Christian v. Hoffner, Case No. 13-CV-11491

CourtUnited States District Courts. 6th Circuit. United States District Court (Eastern District of Michigan)
Writing for the CourtHON. MARK A. GOLDSMITH
Docket NumberCase No. 13-CV-11491
PartiesKINO CHRISTIAN, #721306, Petitioner, v. BONITA HOFFNER, Respondent.
Decision Date12 November 2014

KINO CHRISTIAN, #721306, Petitioner,

Case No. 13-CV-11491


November 12, 2014




Petitioner Kino Christian, confined at the Gus Harrison Correctional Facility in Adrian, Michigan, filed a pro se petition for writ of habeas corpus pursuant to 28 U.S.C. § 2254 (Dkt. 1), in which he challenges his conviction for first-degree premeditated murder, Mich. Comp. Laws § 750.316(1)(a); assault with intent to commit murder, Mich. Comp. Laws § 750.83; carrying a concealed weapon, Mich. Comp. Laws § 750.227; felon in possession of a firearm, Mich. Comp. Laws § 750.224f; possession of a firearm in the commission of a felony, Mich. Comp. Laws § 750.227b; and being a second felony habitual offender, Mich. Comp. Laws § 769.10. For the reasons stated below, the Court denies the petition for writ of habeas corpus.1


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Petitioner was convicted following a jury trial in the Genesee County Circuit Court, in which he was tried jointly with his three co-defendants, Cquan Michael Hinton, Joshun Edwards, and Dartanion Edwards. The Court recites verbatim the relevant facts relied upon by the Michigan Court of Appeals, which are presumed correct on habeas review, pursuant to 28 U.S.C. § 2254(e)(1). See Wagner v. Smith, 581 F.3d 410, 413 (6th Cir. 2009).

Evidence was presented at trial that defendants Christian and Hinton approached 14-year-old Robert Person on October 9, 2007, while Person was walking with Jarylle Murphy in the vicinity of the Regency apartment complex in Flint. Christian and Hinton accused Person of being a "snitch" and threatened to "get" him for snitching. Person was still with Murphy later in the day when Murphy saw all four defendants behind them. Murphy explained that he looked back because he is self-conscious about people being behind him. Murphy spoke to Person and then looked back at the group a second time. He saw the defendants pull out guns. Murphy ran away and heard gunshots as he was running. Person died from multiple gunshot wounds. A 7.62 by 39 millimeter fired bullet was recovered from Person's body during an autopsy.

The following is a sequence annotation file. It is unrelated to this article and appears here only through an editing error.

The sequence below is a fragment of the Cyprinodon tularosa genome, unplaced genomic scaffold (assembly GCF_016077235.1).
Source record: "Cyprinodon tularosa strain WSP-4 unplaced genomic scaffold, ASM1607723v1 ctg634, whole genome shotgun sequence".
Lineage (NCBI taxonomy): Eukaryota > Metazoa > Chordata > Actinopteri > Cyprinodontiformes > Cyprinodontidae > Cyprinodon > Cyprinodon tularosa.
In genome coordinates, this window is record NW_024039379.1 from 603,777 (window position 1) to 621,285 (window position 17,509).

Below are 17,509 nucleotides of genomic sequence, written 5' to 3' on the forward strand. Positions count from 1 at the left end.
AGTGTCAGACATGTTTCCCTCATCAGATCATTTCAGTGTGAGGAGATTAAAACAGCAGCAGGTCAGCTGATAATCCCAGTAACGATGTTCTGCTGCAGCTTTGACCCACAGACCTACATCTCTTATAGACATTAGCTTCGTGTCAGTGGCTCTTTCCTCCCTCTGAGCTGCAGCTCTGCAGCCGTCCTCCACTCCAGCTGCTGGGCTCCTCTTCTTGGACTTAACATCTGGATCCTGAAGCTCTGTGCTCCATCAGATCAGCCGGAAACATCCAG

The police later recovered a .38 caliber gun that was linked to shell casings that were found at the scene of the shooting. That gun belonged to William Harris's girlfriend, but the prosecution presented evidence that defendant Christian hid the gun behind a gas station following a different shooting incident on October 13, 2007, during which Perry Manuel was shot while operating a vehicle in which defendant Christian was a passenger. On October 16, 2007, Murphy viewed a photographic lineup and identified defendant Hinton as one of the persons in the group who shot Person. In November 2007, Murphy identified the other three defendants in photographic lineups.

Robert Moore, who was lodged in jail with defendants Christian and Joshun after they were arrested, testified at trial that defendants Christian and Joshun both told him that they had killed Person and that both sought his help in killing Murphy. Another prosecution witness, Ashlie Dye, who was familiar with defendant Christian and was in the area where Person was shot, testified that she saw defendant Christian shooting at Person.

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Defense proofs indicated that three of the defendants ended up at the Terrace apartments, which is located south of the Regency apartment complex, on the night of the shooting. Defendant Dartanion presented evidence that he was with two friends when the shooting occurred, and that they eventually drove to the Terrace apartments, where Dartanion's brother Joshun told them about a boy being killed in front of the Regency apartment complex. Defendant Joshun presented evidence that he was in the parking lot at the Terrace apartments when the shooting occurred, and that he learned about the shooting from Mickey Jones, who was at the Terrace apartments. Defendant Joshun also stated that he spoke with defendant Hinton while Joshun was in the parking lot. Defendant Christian presented evidence that he was selling drugs on the night of the shooting. He testified that Manuel, Harris, and a person known as "Pooh Bear" were present, but that these individuals left with guns after receiving a telephone call. Various witnesses also testified regarding Harris and Manuel making statements about shooting Person. Jesse Mays testified that he killed Manuel, but it was determined to be a justifiable homicide. Mays testified that Manual told him approximately three weeks before he died that he had shot Person and that all four defendants were innocent.

People v. Christian, No. 291578, 2011 WL 4424347, at *2-3 (Mich. Ct. App. Sept. 22, 2011).